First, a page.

Last night I dreamt I went to work again.

It felt surreal, as if I’d returned somewhere I’d once visited a long, long time ago, in a reverie perhaps or a past life.

But as it turns out it wasn’t merely a dream; I genuinely was back at work yesterday. Today too. And I’ll be there tomorrow. Only I’m having a little trouble coming to terms with this after spending a thoroughly life-affirming five months at home with my two girls, a period during which I categorically shelved the day job.

This week though I’ve been thrust back to reality with an eye-watering bang. Admittedly the impact was cushioned since my first day back took the rather gentle form of an offsite-cum-team-building day, however the shock was still akin to a Glasgow kiss.

My response to returning to the office begs the question: has being at home made me work shy? Is it right that the very thought of work causes me such anguish? Should the word really strike me like a four-letter Anglo Saxon curse?

It’s not that I take particular issue with work; I’m not yet a candidate for Benefits Britain. It’s simply that I now realise what I’m missing when I’m there.

Yet I should try to be positive. I should follow the example set by Lola, my eldest, who’s been singing Whistle While You Work on a constant loop since the start of the month, accompanying the jaunty ditty with some remarkably adept whistling.

The whistling is a new thing and we’d been wondering where she’d learned it. Turns out she was taught it at school. Things have changed since my day. It must have only recently made it onto the curriculum. One of Gove’s innovations no doubt.

She’s already better at it than I am. Whistling was never my forte. I sound like a chaffinch in a stranglehold. I’m such a thoroughly incapable whistler that Lola has taken it upon herself to train me in the art (“Put your mouth in an ‘o’ and blow, Daddy. No not like that, like this.’)

So, through a combination of ineptitude and disinclination, you won’t be surprised to hear that over the past couple of days I haven’t been whistling while I’ve worked.

I feel another Disney reference is called for here, after all there’s little that can’t be explained by means of a Disney reference (you can tell I’ve spent the last five months with two young children). Specifically Lola’s favourite live action Disney film Mary Poppins.

She had it on a couple of weeks ago (allowing Wreck-It Ralph the very briefest of reprieves) and I drifted in towards the end to witness Dick Van Dyke (aka Bert the Chimney Sweep) imparting the following sage words to Mr Banks in his best cockerney accent:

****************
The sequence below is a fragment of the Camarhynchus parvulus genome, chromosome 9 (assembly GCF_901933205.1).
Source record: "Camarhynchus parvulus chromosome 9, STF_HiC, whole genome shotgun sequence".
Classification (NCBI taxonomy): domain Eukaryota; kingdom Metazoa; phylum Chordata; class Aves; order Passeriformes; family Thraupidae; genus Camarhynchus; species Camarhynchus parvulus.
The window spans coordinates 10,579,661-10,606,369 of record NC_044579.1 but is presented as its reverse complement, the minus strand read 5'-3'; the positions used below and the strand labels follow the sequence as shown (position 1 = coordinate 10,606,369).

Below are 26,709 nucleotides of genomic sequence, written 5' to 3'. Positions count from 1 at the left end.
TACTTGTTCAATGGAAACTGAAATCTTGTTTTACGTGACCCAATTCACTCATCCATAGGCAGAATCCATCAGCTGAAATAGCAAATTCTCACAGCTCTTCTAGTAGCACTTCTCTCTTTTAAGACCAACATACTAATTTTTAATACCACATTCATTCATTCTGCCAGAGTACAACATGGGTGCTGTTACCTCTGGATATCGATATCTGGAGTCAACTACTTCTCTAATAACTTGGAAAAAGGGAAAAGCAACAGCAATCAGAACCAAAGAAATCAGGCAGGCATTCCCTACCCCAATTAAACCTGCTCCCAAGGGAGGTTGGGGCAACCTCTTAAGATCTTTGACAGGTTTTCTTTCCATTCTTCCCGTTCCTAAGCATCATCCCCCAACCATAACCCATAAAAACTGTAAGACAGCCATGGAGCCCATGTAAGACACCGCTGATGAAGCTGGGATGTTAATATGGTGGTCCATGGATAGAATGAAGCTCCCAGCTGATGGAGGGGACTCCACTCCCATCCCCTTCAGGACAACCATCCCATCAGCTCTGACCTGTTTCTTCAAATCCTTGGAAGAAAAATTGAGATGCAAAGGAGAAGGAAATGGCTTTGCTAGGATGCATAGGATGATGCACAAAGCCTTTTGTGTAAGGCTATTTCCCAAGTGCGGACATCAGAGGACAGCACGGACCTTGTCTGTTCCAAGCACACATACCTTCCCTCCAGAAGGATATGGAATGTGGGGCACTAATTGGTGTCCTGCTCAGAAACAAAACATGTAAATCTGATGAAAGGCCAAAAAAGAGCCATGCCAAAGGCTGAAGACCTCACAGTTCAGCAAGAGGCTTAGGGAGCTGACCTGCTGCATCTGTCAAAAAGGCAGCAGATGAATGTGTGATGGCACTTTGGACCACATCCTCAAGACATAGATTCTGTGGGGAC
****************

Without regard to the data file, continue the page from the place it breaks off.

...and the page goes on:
When your little tykes are crying, you haven’t time to dry their tears

And see their thankful little faces smiling up at you

‘Cause their dad, he always knows just what to do


You’ve got to grind, grind, grind at that grindstone

Though childhood slips like sand through a sieve

And all too soon they’ve up and grown, and then they’ve flown

And it’s too late for you to give – just that spoonful of sugar to ‘elp the medicine go down.

Ne’er truer words spoken. If you don’t know the scene, I can confirm that it’s particularly heartrending for someone who’s on the verge of leaving their kids at home to return to work (and, like Mr Banks, at a bank no less). I came close to welling up which isn’t a response I’d ever have expected Dick Van Dyke to elicit from me.

On a different but not unconnected note, several people have enquired whether my return to work will sound the death knell for Dad vs Daughters. Whether they asked this because they think I’ll no longer have the time or because I’ll find it difficult to write about the girls when I’m not with them all day or simply because they sense that I’ve used up all of my best jokes I don’t know.

Well to these people: never fear. I may be back at work but we haven’t put the girls out for adoption meaning my source material hasn’t gone anywhere.

It’s been upsetting enough to return to work without also constructing a pyre on a longship, sticking the blog atop it and casting the whole lot out to sea on a final flaming voyage to Valhalla.

In short, my time off may sadly be over but Dads vs Daughters isn’t yet.


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2 thoughts on “Heigh-Ho….

  1. “It’s simply that I now realise what I’m missing when I’m there.”

    My husband told me something very similar once – only he has never tasted the other side for any significant length of time. What a gift to share those days with your little ones!


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